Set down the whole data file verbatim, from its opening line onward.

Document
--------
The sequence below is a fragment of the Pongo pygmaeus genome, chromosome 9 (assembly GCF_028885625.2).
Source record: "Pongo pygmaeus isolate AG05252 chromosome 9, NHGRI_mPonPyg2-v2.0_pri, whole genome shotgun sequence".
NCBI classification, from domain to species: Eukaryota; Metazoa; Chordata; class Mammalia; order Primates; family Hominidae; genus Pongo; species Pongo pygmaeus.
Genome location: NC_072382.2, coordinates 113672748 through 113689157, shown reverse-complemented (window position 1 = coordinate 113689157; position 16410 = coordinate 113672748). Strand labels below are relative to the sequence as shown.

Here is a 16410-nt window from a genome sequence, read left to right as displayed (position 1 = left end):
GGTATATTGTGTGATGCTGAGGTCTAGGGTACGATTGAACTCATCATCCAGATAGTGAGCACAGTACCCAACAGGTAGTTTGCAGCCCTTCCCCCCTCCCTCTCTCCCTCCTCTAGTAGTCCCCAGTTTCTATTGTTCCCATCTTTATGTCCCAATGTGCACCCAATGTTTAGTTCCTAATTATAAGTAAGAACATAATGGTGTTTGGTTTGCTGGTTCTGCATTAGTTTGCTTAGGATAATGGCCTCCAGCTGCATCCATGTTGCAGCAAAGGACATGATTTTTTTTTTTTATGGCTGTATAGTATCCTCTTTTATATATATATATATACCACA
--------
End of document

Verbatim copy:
The sequence below is a fragment of the Pongo pygmaeus genome, chromosome 9 (assembly GCF_028885625.2).
Source record: "Pongo pygmaeus isolate AG05252 chromosome 9, NHGRI_mPonPyg2-v2.0_pri, whole genome shotgun sequence".
NCBI classification, from domain to species: Eukaryota; Metazoa; Chordata; class Mammalia; order Primates; family Hominidae; genus Pongo; species Pongo pygmaeus.
Genome location: NC_072382.2, coordinates 113672748 through 113689157, shown reverse-complemented (window position 1 = coordinate 113689157; position 16410 = coordinate 113672748). Strand labels below are relative to the sequence as shown.

Here is a 16410-nt window from a genome sequence, read left to right as displayed (position 1 = left end):
GGTATATTGTGTGATGCTGAGGTCTAGGGTACGATTGAACTCATCATCCAGATAGTGAGCACAGTACCCAACAGGTAGTTTGCAGCCCTTCCCCCCTCCCTCTCTCCCTCCTCTAGTAGTCCCCAGTTTCTATTGTTCCCATCTTTATGTCCCAATGTGCACCCAATGTTTAGTTCCTAATTATAAGTAAGAACATAATGGTGTTTGGTTTGCTGGTTCTGCATTAGTTTGCTTAGGATAATGGCCTCCAGCTGCATCCATGTTGCAGCAAAGGACATGATTTTTTTTTTTTATGGCTGTATAGTATCCTCTTTTATATATATATATATACCACA